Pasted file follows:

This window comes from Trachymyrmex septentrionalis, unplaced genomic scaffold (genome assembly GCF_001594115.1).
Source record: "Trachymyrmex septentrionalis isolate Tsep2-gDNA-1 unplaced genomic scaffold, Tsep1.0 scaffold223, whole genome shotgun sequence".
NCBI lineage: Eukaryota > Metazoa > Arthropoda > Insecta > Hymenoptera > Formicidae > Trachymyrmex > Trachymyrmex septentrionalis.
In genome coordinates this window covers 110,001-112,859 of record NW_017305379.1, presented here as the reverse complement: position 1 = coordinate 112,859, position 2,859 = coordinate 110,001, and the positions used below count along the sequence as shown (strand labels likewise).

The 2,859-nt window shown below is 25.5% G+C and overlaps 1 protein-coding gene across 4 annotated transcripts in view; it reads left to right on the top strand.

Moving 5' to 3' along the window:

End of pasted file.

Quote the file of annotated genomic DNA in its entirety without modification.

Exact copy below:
This window comes from Trachymyrmex septentrionalis, unplaced genomic scaffold (genome assembly GCF_001594115.1).
Source record: "Trachymyrmex septentrionalis isolate Tsep2-gDNA-1 unplaced genomic scaffold, Tsep1.0 scaffold223, whole genome shotgun sequence".
NCBI lineage: Eukaryota > Metazoa > Arthropoda > Insecta > Hymenoptera > Formicidae > Trachymyrmex > Trachymyrmex septentrionalis.
In genome coordinates this window covers 110,001-112,859 of record NW_017305379.1, presented here as the reverse complement: position 1 = coordinate 112,859, position 2,859 = coordinate 110,001, and the positions used below count along the sequence as shown (strand labels likewise).

The 2,859-nt window shown below is 25.5% G+C and overlaps 1 protein-coding gene across 4 annotated transcripts in view; it reads left to right on the top strand.

Moving 5' to 3' along the window: